BY MACIEJ TOPOROWICZ
In the early 1960s, having just come over from the GDR, I naturally declined to summon up any sympathy for the aims and methods of the Red Army Faction [RAF]. I was impressed by the terrorists‘ energy, their uncompromising determination and their absolute bravery; but I could not find it in my heart to condemn the State for its harsh response. That is what States are like; and I had known other, more ruthless ones. The deaths of the terrorists, and the related events both before and after, stand for a horror that distressed me and has haunted me as unfinished business ever since, despite all my efforts to suppress it.
My work is like digging, it’s archaeological research among the arid materials of our times. That’s how I understand my first films, and that’s what I’m still doing…
The photographer in Blow-Up, who is not a philosopher, wants to see things closer up. But it so happens that, by enlarging too far, the object itself decomposes and disappears. Hence there’s a moment in which we grasp reality, but then the moment passes. This was in part the meaning of Blow-Up.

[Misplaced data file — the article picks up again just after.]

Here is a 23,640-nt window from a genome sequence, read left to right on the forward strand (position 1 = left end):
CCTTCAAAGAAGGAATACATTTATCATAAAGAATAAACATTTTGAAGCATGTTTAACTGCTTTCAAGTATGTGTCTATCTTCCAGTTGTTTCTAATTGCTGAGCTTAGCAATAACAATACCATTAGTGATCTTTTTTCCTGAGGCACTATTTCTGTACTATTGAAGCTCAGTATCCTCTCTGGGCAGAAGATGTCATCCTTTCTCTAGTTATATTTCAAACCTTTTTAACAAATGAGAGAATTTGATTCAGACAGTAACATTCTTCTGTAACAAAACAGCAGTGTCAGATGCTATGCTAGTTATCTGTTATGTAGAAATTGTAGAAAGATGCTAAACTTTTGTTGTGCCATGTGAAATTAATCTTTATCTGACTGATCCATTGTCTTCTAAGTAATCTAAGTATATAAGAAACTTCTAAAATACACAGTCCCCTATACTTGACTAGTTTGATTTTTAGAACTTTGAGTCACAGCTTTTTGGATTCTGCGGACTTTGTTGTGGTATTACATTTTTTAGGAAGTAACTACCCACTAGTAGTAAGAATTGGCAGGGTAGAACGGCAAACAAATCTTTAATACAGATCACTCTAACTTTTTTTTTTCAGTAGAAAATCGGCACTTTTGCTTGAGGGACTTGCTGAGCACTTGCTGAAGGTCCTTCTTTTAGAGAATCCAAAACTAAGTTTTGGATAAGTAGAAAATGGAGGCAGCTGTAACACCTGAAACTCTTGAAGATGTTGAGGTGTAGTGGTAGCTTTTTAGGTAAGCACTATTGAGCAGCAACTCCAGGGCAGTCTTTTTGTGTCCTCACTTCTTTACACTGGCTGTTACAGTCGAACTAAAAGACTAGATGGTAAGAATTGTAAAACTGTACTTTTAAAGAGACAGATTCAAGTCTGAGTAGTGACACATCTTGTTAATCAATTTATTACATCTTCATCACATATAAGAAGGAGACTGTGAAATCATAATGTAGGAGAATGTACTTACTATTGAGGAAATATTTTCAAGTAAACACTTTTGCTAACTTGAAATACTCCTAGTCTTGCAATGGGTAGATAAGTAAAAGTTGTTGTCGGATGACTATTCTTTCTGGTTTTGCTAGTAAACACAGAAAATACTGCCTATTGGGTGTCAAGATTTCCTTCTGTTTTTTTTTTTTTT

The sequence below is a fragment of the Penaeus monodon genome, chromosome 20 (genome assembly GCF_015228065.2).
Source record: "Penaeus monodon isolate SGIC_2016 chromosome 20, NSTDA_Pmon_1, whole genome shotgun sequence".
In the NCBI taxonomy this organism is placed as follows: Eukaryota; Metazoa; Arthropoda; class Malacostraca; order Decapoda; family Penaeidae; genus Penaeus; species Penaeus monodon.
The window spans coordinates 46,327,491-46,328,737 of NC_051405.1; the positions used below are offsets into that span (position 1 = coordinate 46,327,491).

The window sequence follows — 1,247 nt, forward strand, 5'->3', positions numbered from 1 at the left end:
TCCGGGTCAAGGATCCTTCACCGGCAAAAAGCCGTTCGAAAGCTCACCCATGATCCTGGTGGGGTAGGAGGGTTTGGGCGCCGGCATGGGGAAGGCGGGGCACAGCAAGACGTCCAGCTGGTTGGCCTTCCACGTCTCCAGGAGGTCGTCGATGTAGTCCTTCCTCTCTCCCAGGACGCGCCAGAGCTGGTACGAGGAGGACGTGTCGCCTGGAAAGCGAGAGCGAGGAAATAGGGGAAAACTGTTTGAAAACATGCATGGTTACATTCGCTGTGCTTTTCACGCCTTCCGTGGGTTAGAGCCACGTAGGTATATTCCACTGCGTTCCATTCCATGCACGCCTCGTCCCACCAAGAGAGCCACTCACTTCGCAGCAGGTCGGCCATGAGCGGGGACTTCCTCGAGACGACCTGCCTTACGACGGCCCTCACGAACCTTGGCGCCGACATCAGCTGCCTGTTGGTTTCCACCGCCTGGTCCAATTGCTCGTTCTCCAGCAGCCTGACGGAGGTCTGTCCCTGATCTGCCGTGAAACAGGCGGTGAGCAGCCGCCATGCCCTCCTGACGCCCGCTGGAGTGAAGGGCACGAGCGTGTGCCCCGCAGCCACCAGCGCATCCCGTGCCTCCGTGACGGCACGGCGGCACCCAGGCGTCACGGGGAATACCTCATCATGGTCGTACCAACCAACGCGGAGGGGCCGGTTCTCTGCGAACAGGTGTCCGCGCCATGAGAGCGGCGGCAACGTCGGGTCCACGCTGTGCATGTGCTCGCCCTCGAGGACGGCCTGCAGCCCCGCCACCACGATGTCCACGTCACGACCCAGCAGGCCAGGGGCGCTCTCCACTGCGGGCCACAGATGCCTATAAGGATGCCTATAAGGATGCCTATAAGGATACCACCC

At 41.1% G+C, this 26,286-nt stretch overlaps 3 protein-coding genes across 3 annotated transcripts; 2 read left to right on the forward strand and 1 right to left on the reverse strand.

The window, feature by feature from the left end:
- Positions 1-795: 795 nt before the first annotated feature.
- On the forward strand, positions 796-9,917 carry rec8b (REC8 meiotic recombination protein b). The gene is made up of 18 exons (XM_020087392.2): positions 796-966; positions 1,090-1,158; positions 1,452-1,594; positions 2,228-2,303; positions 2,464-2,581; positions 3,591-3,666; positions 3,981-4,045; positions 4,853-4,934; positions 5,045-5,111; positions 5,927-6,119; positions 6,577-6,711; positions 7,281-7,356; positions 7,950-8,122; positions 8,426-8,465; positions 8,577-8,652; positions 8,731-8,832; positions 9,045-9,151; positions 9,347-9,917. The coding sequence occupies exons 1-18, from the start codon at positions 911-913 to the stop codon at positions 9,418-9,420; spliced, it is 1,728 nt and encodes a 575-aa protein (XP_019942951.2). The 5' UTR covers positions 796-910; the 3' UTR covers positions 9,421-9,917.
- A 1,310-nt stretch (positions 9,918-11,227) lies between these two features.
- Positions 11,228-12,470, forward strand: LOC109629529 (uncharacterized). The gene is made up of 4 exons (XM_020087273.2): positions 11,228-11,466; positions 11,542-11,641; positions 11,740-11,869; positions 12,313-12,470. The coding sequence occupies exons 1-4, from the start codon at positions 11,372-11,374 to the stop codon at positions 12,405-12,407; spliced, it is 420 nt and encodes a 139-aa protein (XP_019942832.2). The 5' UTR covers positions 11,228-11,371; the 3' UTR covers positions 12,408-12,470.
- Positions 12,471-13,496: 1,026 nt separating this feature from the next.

© Maciej Toporowicz
We know that under the revealed image there is another one which is more faithful to reality, and under this one there is yet another, and again another under this last one, down to the true image of that absolute, mysterious reality that no one will ever see. Or perhaps, not until the decomposition of every image, of every reality.
In the Germany of the early 70s the collapse of the New Left, and its student protest movement, produced an outgrowth: the Red Army Fraction (the Baader-Meinhof „gang“). Its underlying premise was that the failure of the student movement demonstrated how deeply the masses were immersed in an consumerist apolitical stance: it was not possible to awaken them through standard political education. A more violent intervention was needed to shatter the ideological numbness. Only direct intervention, such as bombing supermarkets, would do the job. At a different level, doesn’t today’s „fundamentalist terror“ hold the same for us? Is this not the goal: to awaken us, Western citizens, from our numbness, from our immersion into our everyday ideological universe?
Hal Foster writes in his seminal text about the artist as ethnographer involved in a “sequence of investigation” leading into “expanded field of culture that anthropology is thought to survey”. The artist also becomes archeologist excavating elements buried in the past. The expanded network such as Internet is indeed an archeological site itself and the biggest window into the past.